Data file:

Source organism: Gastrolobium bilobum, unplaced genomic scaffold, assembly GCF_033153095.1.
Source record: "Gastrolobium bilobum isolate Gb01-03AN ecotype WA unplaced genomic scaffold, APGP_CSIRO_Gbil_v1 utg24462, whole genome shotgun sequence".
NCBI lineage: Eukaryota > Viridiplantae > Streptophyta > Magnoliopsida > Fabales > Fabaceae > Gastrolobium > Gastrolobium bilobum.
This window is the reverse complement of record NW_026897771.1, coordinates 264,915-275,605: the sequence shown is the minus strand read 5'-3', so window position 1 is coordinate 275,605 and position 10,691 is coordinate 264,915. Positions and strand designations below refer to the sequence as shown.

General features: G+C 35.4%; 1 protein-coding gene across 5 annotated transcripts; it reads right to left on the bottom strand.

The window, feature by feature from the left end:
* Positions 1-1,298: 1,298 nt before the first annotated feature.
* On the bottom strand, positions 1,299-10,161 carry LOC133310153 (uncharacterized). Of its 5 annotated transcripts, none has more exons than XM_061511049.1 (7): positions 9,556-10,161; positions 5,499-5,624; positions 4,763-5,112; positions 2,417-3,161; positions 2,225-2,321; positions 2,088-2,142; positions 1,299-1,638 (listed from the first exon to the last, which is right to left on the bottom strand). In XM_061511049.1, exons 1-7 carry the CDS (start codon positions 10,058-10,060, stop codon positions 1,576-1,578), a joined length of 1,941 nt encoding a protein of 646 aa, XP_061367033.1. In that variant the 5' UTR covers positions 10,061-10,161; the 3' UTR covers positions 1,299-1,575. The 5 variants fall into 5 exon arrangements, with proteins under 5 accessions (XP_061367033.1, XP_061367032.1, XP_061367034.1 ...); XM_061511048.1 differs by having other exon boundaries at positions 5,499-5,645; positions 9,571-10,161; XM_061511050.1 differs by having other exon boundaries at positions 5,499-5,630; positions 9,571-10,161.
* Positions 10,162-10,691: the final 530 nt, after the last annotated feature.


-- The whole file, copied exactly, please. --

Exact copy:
Source organism: Gastrolobium bilobum, unplaced genomic scaffold, assembly GCF_033153095.1.
Source record: "Gastrolobium bilobum isolate Gb01-03AN ecotype WA unplaced genomic scaffold, APGP_CSIRO_Gbil_v1 utg24462, whole genome shotgun sequence".
NCBI lineage: Eukaryota > Viridiplantae > Streptophyta > Magnoliopsida > Fabales > Fabaceae > Gastrolobium > Gastrolobium bilobum.
This window is the reverse complement of record NW_026897771.1, coordinates 264,915-275,605: the sequence shown is the minus strand read 5'-3', so window position 1 is coordinate 275,605 and position 10,691 is coordinate 264,915. Positions and strand designations below refer to the sequence as shown.

General features: G+C 35.4%; 1 protein-coding gene across 5 annotated transcripts; it reads right to left on the bottom strand.

The window, feature by feature from the left end:
* Positions 1-1,298: 1,298 nt before the first annotated feature.
* On the bottom strand, positions 1,299-10,161 carry LOC133310153 (uncharacterized). Of its 5 annotated transcripts, none has more exons than XM_061511049.1 (7): positions 9,556-10,161; positions 5,499-5,624; positions 4,763-5,112; positions 2,417-3,161; positions 2,225-2,321; positions 2,088-2,142; positions 1,299-1,638 (listed from the first exon to the last, which is right to left on the bottom strand). In XM_061511049.1, exons 1-7 carry the CDS (start codon positions 10,058-10,060, stop codon positions 1,576-1,578), a joined length of 1,941 nt encoding a protein of 646 aa, XP_061367033.1. In that variant the 5' UTR covers positions 10,061-10,161; the 3' UTR covers positions 1,299-1,575. The 5 variants fall into 5 exon arrangements, with proteins under 5 accessions (XP_061367033.1, XP_061367032.1, XP_061367034.1 ...); XM_061511048.1 differs by having other exon boundaries at positions 5,499-5,645; positions 9,571-10,161; XM_061511050.1 differs by having other exon boundaries at positions 5,499-5,630; positions 9,571-10,161.
* Positions 10,162-10,691: the final 530 nt, after the last annotated feature.